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Voluntary Poverty

     Voluntary poverty. Some people think it's a rationalization to avoid hard work. Others view it as knowingly relying on the social welfare systems in place in our country. Others would view it as doing your best to live a life of less impact on both the environment and other people. Somewhere in the gray lies views about self-sufficiency, frugality, and happiness.
     Having lived in Florida almost my whole life, I can tell you that very few people in Florida were born or raised here. Most people have moved from someplace less hospitable to the heat and insects that they forever love to complain about. I have spent much time trying to understand what would make someone leave their family to come to a place that they hate, and the only conclusion that seems worthwhile is the one that says that they came here to have more with less. Taxes in the Northeast being what they are, they can come here and have huge ranch-style abominations, four cars, and spoiled brats that refuse to work hard for the community they now share. I'm not bitter, but it is a phenomenon that needs looking into.
     After working at a difficult and poorly-compensated career for several years, I am proud to say that I have paid off my house. It's not a big house, but it is more than big enough for our needs, which is very different from a person's wants. And I figure that if something happens to me, it will be three years of failed tax payments before we will be homeless.
     Now that shelter is covered, the next biggest expense is transportation. I'm still working on that one. The local transit system is not a far walk, maybe 2/3rds of a mile to the closest bus stop, and much cheaper than the car insurance for your average cheap car. I still use a cheap car at the moment, but that might change someday.
     After shelter and transportation, the next largest expenses are electricity and food/toiletries. Most of electricity is air conditioning. I have halved the air conditioning expense by raising the temperature setting in the house to 83F. It's warm but not actively sweating warm, and much cooler than outside. It's still good to drink plenty of cold water and do all outdoor activities before 10:00 AM. Installing solar water heating and an efficient clothesline system will save even more electricity over the long run.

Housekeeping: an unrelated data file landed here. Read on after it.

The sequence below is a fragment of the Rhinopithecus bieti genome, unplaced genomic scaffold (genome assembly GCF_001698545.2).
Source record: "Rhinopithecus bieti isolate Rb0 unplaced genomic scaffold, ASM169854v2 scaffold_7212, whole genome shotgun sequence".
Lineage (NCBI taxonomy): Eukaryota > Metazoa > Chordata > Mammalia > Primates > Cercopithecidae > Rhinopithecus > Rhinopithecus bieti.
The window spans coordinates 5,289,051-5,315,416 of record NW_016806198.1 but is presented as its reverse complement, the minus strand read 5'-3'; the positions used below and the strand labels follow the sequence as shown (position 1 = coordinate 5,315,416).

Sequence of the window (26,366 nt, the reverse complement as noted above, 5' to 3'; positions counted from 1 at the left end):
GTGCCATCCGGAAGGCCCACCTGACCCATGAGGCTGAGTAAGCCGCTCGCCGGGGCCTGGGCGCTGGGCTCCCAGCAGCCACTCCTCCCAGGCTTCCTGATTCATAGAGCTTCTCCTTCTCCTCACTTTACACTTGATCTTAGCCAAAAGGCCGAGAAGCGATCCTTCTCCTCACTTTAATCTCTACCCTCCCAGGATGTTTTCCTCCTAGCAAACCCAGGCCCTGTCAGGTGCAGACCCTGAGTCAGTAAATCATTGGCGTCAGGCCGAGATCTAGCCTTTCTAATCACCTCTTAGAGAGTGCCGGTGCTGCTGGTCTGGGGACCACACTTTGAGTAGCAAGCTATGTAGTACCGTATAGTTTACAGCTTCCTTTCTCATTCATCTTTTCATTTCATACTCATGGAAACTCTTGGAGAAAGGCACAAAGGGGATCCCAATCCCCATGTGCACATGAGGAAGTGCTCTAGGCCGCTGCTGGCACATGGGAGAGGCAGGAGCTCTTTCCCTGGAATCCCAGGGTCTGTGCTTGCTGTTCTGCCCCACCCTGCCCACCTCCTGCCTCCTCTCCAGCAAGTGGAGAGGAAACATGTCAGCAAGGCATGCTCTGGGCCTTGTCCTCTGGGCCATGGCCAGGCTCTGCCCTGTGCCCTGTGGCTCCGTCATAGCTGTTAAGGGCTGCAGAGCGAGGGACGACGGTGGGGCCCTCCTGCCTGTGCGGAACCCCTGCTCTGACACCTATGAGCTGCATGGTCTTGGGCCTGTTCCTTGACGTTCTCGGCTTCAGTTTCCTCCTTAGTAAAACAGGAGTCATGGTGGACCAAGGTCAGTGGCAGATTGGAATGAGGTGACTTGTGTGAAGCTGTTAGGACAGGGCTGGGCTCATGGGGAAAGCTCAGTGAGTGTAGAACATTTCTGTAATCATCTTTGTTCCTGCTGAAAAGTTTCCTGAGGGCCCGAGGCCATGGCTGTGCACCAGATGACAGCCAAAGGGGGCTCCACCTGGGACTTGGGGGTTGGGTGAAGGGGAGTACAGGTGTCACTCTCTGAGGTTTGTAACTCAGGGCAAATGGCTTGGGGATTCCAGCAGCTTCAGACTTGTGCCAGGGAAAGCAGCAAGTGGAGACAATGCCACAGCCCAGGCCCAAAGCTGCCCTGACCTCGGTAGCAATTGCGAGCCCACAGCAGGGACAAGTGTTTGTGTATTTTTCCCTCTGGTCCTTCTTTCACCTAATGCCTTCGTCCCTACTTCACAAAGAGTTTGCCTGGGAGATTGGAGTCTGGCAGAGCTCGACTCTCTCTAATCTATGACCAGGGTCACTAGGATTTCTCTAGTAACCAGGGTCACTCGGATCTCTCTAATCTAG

Food is a much more difficult expense to cut down. My love of sandwiches has led me to egg-salad, chicken-salad, and tuna-salad as my favorite warm weather foods. Easy to make, cheap, and nutritious. Unfortunately the kid prefers peanut butter and jelly, but sometimes I can talk her into grilled cheese and tomato soup, another cheap, easy, and nutritious meal. The next best way to save money on food is to grow as much of it as possible, and that is a topic for another post.
     People worry about healthcare a lot, and learning about the healthcare system as it stands today and in the future will prevent this anxiety. If you have a small child or a disability (Hmmmmmm?), you qualify for medicaid, provided your income is sufficiently low. Over the age of 65 should qualify for medicare, the cadillac of health plans at the moment, provided you have paid enough income tax to qualify. The most important thing about healthcare is to prevent sickness and injury in the first place, which is not easy or everyone would do it. Sometimes illness happens, and healthcare agencies will work with you to set up a payment plan. They don't mind, believe me. As long as you are paying it, even slowly, they will not put it to collections. And hospitals are unable to deny you critical care based on payment status, but they have been known to transfer patients once stable based on ability to pay. Not such a big deal since the patient still receives the needed care.
Finally part of the 3%. 
     After having recently re-evaluated my life situation, goals have changed somewhat. I still want to take this house off-grid as much as possible, and continue learning about sustainable living. I don't feel the need to slave to buy junk like so many others, and retirement savings seem not as important since it's so cheap to live here. Obviously having some money is worthwhile, but having a lot of money seems pointless, since the more you earn the more they take, for every category mentioned above.
     Did you know households that are led by a single mother have a 31.6% poverty rate? Are they like minds or deliberately accidentally poor?

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